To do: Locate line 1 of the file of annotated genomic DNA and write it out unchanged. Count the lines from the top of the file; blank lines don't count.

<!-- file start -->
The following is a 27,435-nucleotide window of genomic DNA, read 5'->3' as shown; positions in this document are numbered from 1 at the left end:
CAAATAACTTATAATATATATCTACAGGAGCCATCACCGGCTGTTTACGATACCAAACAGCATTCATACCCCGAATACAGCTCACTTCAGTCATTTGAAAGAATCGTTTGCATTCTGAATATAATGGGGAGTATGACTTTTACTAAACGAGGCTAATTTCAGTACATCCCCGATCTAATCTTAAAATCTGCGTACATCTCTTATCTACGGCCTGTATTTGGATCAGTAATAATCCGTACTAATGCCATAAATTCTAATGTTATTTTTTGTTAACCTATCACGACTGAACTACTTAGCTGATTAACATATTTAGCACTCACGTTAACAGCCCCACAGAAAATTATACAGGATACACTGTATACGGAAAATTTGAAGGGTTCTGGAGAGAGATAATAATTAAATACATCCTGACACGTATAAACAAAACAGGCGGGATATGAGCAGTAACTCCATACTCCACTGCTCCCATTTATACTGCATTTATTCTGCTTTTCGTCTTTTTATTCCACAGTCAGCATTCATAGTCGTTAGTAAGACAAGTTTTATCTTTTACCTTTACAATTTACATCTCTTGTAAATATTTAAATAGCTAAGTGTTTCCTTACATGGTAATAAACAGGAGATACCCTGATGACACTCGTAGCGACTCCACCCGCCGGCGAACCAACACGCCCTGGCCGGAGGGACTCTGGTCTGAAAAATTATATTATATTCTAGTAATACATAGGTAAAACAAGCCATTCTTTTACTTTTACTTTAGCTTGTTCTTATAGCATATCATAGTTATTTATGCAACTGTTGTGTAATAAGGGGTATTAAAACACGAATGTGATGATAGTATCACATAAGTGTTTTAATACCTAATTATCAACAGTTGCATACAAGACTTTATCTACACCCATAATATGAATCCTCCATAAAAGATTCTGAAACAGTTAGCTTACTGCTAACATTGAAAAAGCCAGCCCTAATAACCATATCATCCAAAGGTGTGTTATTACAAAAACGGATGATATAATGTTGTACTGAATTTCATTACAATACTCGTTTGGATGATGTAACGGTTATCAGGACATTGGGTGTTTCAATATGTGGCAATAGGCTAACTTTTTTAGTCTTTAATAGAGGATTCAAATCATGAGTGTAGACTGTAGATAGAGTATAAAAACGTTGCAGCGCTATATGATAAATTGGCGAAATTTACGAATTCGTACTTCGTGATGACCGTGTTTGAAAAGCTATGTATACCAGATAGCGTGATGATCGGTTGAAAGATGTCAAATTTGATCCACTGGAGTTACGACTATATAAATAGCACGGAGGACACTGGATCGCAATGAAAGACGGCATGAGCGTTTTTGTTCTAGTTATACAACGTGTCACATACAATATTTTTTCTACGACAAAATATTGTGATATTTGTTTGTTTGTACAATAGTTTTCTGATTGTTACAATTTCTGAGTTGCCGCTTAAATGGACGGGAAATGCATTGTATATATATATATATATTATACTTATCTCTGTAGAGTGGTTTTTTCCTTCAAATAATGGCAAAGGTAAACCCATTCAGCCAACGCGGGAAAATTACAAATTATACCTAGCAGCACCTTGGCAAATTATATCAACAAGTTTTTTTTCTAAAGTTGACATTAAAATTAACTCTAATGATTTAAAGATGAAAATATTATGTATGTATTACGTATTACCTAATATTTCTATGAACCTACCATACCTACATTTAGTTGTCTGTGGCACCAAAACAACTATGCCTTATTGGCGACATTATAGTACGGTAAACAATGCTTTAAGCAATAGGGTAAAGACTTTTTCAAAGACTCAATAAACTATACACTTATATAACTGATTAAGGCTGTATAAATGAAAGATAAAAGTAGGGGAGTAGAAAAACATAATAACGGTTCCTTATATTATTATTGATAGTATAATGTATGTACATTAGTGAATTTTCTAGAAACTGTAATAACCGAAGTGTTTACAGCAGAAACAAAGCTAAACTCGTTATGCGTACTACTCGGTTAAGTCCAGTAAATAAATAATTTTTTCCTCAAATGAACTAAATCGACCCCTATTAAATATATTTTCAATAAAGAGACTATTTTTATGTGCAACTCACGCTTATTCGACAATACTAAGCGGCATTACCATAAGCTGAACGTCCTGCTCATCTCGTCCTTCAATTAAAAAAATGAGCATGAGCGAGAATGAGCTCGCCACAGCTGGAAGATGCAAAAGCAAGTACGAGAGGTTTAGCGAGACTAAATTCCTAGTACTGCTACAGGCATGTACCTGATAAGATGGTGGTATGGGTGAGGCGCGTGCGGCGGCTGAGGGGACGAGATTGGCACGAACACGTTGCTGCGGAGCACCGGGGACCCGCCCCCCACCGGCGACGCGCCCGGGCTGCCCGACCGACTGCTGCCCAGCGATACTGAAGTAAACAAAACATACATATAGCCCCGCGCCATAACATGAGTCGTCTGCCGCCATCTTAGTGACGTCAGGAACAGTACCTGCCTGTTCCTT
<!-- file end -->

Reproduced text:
The following is a 27,435-nucleotide window of genomic DNA, read 5'->3' as shown; positions in this document are numbered from 1 at the left end: